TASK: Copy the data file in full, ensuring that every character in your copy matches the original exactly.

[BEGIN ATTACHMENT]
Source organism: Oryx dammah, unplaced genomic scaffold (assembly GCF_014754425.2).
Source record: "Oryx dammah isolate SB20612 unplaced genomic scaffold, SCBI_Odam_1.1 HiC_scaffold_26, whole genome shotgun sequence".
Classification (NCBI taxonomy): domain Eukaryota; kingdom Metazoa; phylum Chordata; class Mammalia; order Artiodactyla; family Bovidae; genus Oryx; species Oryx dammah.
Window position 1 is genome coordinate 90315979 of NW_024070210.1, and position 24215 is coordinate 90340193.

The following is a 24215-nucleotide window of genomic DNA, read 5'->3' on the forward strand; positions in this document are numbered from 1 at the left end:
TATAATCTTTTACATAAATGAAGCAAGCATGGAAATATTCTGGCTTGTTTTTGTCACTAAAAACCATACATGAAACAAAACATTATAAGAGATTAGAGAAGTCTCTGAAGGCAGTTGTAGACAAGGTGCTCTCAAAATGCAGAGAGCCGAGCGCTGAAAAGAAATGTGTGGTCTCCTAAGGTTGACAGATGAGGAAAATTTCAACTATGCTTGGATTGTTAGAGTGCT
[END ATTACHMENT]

Source organism: Oryx dammah, unplaced genomic scaffold (assembly GCF_014754425.2).
Source record: "Oryx dammah isolate SB20612 unplaced genomic scaffold, SCBI_Odam_1.1 HiC_scaffold_26, whole genome shotgun sequence".
Classification (NCBI taxonomy): domain Eukaryota; kingdom Metazoa; phylum Chordata; class Mammalia; order Artiodactyla; family Bovidae; genus Oryx; species Oryx dammah.
Window position 1 is genome coordinate 90315979 of NW_024070210.1, and position 24215 is coordinate 90340193.

The following is a 24215-nucleotide window of genomic DNA, read 5'->3' on the forward strand; positions in this document are numbered from 1 at the left end:
TATAATCTTTTACATAAATGAAGCAAGCATGGAAATATTCTGGCTTGTTTTTGTCACTAAAAACCATACATGAAACAAAACATTATAAGAGATTAGAGAAGTCTCTGAAGGCAGTTGTAGACAAGGTGCTCTCAAAATGCAGAGAGCCGAGCGCTGAAAAGAAATGTGTGGTCTCCTAAGGTTGACAGATGAGGAAAATTTCAACTATGCTTGGATTGTTAGAGTGCT